The tie rods control the steering of your vehicle. When you turn the steering wheel, it will push the steering knuckle and your car will therefore turn. There are two types of tie rods on your car, one is bolted to the steering knuckle or spindle and the other is placed more against the steering rack.

If one of these gets worn, it will cause the wheel alignment to fall out of place and it will result in inner or outer tire wear. You can raise the front wheels with a floor jack and rub and try to move the front tires to see if you can feel any play when you try to rock them.

RELATED: 5 Symptoms of a Bad Tie Rod End (& Replacement Cost)

5. Worn-out Ball Joints

When the ball joints wear out, the alignment can also suffer and uneven tire wear will occur. If the inner tire is wearing out, it’s probably related to the lower ball joints.

This ball and socket design is needed to hold the control arms onto the steering knuckles. When the ball joints are in good shape, there’s no problem. However, the ball joints age and allow for more play as time goes on. This play creates outward movement of the steering knuckle, causing a change to the camber angle. 

6. Bad Suspension Components

There are many aspects to the suspension that can cause inner tire wear. For example, if the springs or shocks aren’t absorbing road vibration the way they should, your tires won’t run across the surface the way they should.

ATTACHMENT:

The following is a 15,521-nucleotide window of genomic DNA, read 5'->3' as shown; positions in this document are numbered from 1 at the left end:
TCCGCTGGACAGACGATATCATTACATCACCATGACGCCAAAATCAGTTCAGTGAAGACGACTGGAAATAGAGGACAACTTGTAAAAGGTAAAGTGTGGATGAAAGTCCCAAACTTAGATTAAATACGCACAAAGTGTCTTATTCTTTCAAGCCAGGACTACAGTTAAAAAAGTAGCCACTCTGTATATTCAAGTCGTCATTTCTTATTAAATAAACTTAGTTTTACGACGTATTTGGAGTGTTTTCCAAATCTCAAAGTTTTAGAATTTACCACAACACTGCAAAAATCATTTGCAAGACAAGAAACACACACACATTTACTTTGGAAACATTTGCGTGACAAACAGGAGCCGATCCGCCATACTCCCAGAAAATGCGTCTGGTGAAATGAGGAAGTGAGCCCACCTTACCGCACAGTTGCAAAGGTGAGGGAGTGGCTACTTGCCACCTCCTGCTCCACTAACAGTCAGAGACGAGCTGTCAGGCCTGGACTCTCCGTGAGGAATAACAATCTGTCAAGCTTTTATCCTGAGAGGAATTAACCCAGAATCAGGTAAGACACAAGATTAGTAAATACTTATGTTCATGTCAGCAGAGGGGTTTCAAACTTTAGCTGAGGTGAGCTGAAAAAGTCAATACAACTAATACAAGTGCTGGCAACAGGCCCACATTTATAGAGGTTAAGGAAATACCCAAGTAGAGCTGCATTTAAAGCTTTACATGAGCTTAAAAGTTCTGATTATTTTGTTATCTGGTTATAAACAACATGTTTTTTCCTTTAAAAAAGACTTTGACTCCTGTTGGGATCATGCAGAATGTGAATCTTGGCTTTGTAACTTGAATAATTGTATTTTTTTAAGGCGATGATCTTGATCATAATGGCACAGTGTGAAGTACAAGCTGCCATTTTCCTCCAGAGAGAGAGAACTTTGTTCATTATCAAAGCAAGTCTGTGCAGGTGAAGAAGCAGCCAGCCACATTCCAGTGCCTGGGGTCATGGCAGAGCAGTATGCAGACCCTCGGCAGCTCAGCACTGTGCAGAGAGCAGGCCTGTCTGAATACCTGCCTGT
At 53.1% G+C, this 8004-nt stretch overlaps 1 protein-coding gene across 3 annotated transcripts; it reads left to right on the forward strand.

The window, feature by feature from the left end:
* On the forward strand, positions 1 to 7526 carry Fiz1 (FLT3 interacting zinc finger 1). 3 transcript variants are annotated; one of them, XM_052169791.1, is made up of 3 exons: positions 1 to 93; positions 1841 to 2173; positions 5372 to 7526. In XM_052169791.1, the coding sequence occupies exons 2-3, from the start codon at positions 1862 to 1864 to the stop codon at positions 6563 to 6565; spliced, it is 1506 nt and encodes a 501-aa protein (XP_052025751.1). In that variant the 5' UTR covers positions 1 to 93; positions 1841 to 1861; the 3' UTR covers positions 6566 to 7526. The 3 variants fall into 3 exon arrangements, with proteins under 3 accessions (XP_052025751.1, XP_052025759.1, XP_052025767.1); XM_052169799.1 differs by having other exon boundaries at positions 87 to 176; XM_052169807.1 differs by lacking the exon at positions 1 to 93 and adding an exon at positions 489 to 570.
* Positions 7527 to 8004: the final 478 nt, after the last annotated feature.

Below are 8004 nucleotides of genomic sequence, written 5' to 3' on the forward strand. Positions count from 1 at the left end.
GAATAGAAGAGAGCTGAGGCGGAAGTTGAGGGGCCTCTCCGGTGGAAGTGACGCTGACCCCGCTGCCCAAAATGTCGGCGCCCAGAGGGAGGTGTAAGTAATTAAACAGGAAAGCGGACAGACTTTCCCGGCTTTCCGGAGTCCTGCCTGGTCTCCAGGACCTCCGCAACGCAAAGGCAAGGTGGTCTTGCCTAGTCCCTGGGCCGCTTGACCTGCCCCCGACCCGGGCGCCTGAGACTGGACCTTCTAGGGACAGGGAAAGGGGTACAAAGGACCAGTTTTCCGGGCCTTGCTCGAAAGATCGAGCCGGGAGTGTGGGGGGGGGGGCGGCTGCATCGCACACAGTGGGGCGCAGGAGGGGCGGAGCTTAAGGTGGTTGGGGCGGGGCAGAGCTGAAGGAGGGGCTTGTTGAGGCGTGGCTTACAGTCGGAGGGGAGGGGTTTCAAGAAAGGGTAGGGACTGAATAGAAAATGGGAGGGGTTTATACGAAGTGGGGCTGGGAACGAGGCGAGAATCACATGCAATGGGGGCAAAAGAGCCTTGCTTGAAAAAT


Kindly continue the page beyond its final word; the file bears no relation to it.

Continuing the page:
If you notice tire wear after installing a lift kit, it could be due to not getting the wheels aligned. Whenever you mess with the suspension system, you should realign the wheels.

How to Reduce Inner Tire Wear

1. Get Regular Wheel Alignment

It’s important to have the wheel aligned every 6,000 miles or yearly. As you drive, the wheels hit multiple road imperfections that can throw the alignment out of whack. Before a wheel alignment, the mechanic will also check the suspension parts to see if anything needs to get replaced before.

If you are getting a regular wheel alignment, you won’t have to worry about inner tire wear. You also know you are protecting the suspension parts for a better ride. 

RELATED: Average Wheel Alignment Cost (Front, Rear & 4-Wheel)

2. Maintain Proper Tire Pressure

When you run your vehicle with low tire pressure, you put them at risk for inner tire wear. Whenever the sidewall can’t support the weight of the vehicle, it forces unusual parts of the tire to contact the road surface. 

That’s why you should check the tire pressures often. We recommend checking the tire pressures monthly or any time that the temperature dramatically changes. You can find the recommended pressure on the driver’s side door jamb.